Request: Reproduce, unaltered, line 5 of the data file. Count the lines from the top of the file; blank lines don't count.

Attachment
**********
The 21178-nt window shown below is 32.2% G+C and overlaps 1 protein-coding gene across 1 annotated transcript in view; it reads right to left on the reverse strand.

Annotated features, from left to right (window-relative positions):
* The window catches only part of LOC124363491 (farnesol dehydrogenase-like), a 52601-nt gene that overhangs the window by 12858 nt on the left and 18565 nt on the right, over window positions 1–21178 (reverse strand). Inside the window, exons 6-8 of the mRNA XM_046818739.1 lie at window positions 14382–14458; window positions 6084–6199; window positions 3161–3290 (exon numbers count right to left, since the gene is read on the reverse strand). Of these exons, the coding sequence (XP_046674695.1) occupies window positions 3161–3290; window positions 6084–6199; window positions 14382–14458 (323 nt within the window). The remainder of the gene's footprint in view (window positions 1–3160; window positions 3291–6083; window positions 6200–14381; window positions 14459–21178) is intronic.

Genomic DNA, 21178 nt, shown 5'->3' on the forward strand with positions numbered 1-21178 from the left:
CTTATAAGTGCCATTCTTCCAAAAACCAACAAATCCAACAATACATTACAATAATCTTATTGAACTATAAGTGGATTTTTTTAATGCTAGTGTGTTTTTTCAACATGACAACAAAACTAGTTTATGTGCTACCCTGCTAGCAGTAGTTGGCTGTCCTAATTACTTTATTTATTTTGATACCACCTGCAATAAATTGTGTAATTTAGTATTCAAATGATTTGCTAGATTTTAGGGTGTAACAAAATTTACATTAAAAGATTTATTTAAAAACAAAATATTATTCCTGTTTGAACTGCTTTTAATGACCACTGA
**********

CTTATAAGTGCCATTCTTCCAAAAACCAACAAATCCAACAATACATTACAATAATCTTATTGAACTATAAGTGGATTTTTTTAATGCTAGTGTGTTTTTTCAACATGACAACAAAACTAGTTTATGTGCTACCCTGCTAGCAGTAGTTGGCTGTCCTAATTACTTTATTTATTTTGATACCACCTGCAATAAATTGTGTAATTTAGTATTCAAATGATTTGCTAGATTTTAGGGTGTAACAAAATTTACATTAAAAGATTTATTTAAAAACAAAATATTATTCCTGTTTGAACTGCTTTTAATGACCACTGA